High Paying Summer Jobs in Alaska – If you’re looking for a summer job that pays well and has some great benefits, look no further than Alaska. With a variety of industries and companies to choose from, there’s sure to be a job for you. From restaurant jobs to the oil industry, there are plenty of options out there. However, before you start looking, make sure you have the correct qualifications and experience. Here are some tips on how to find the best summer jobs in Alaska – the best places to work.
As temperatures start to heat up, many people are looking for ways to cool off and earn some extra money. But what if you don’t have to leave your home to find a job? What if there are high-paying summer jobs in Alaska? Here’s a list of the best places to find work this summer – whether you want a seasonal job or an permanent position.
What jobs are in demand in Alaska?
Is it easy to get work in Alaska?
Work in Alaska is an opportunity you don’t want to miss. The job market in the state is strong, and there are many opportunities for those who are interested in working in the outdoors. Anchorage and other areas in Alaska have a large population, so finding work can be easy. You just need to be creative and have good communication skills.
What are good summer jobs that pay well?
If you’re looking for a summer job that pays well, you may be wondering what the best jobs are. There are many different types of jobs that can pay well, but it’s important to find one that aligns with your skills and interests. If you have a degree in another field, you may be able to find a job that pays better than a job that doesn’t. However, it’s important to do your research before signing up for a job. Make sure there are benefits available, and see if the company has a good safety record.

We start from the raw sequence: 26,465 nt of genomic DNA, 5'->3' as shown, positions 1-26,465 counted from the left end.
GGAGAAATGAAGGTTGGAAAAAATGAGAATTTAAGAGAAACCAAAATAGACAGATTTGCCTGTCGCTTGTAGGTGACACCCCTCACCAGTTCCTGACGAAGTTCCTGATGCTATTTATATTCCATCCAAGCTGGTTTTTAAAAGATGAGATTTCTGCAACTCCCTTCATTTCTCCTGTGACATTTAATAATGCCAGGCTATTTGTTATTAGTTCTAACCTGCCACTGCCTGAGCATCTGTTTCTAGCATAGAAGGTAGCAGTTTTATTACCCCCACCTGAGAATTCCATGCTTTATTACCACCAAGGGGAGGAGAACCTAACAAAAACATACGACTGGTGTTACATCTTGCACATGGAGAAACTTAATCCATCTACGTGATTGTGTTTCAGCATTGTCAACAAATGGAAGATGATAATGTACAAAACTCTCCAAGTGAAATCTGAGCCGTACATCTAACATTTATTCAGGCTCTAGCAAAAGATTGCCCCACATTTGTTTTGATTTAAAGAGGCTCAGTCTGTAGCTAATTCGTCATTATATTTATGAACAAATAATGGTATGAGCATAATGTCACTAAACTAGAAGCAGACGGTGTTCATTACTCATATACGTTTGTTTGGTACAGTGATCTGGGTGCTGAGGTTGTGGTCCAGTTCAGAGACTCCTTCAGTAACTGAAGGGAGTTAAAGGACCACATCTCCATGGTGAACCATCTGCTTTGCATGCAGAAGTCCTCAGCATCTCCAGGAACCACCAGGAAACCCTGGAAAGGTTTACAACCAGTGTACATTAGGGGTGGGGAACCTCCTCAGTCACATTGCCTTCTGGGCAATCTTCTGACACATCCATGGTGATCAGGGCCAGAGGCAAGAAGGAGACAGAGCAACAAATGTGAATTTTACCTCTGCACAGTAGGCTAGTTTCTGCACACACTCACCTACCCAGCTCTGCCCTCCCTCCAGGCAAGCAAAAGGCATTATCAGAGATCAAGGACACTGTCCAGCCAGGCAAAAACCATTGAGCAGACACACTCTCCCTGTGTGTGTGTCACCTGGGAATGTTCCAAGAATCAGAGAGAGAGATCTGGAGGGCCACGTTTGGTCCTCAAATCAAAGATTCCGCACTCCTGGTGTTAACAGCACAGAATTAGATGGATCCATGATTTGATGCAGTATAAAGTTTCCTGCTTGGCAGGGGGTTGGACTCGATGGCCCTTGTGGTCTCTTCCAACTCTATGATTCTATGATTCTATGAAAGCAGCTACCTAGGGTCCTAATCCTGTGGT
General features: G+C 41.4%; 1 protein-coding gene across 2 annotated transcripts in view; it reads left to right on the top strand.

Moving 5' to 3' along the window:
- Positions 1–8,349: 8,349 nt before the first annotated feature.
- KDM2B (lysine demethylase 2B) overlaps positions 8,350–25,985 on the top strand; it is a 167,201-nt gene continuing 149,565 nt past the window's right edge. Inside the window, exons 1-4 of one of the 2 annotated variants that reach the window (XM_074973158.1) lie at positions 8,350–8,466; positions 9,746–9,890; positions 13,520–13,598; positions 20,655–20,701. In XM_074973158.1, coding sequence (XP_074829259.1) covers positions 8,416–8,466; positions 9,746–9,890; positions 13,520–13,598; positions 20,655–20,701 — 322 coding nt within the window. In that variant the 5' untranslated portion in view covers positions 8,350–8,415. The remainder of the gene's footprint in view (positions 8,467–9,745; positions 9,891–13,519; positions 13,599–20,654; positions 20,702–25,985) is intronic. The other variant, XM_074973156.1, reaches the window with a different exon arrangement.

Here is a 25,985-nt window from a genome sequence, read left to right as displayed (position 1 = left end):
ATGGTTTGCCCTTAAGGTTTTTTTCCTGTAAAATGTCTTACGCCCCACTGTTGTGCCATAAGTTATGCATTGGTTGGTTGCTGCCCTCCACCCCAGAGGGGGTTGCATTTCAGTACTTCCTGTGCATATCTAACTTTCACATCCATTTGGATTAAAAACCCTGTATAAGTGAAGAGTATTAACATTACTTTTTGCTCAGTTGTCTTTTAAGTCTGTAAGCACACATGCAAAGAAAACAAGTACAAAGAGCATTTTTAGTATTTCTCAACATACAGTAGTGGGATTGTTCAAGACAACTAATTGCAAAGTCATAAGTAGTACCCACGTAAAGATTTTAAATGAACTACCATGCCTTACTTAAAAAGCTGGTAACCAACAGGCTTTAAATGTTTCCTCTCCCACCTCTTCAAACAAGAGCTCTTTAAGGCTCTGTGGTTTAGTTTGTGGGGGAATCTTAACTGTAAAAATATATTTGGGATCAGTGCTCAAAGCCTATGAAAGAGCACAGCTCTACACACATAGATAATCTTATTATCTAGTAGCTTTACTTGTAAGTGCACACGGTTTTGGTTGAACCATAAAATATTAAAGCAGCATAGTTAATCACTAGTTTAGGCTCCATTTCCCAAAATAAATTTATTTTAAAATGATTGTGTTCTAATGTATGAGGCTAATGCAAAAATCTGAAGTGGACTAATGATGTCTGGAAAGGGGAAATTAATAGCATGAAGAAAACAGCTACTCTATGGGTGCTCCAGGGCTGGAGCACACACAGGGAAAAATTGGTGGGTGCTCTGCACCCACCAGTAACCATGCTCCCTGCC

What’s the minimum wage in Alaska?
According to the state’s Department of Labor and Workforce Development, the current minimum wage in Alaska is $10.34 per hour. Wages for employees in Alaska may be higher depending on their skills, responsibilities and place of employment. Some employees who work in Alaska for the summer can also earn additional income from tips and bonuses.
11 high-paying jobs in Alaska for the summer
Here are 11 high-paying jobs in Alaska for the summer that pay above the state’s minimum wage. For the most up-to-date Indeed salaries, please click on the links below:
Alaska average hourly wage: $12.47 per hour
Primary duties: A bartender is a mixologist who prepares and serves alcoholic beverages. They follow customers’ desires and offer suggestions on which drinks a customer may like. They exhibit effective social skills, as they often interact with customers in fast-paced environments. A bartender may work on a cruise ship or take a position in a club or restaurant. Since they work with regulated substances, a bartender also verifies customers’ ages before serving them.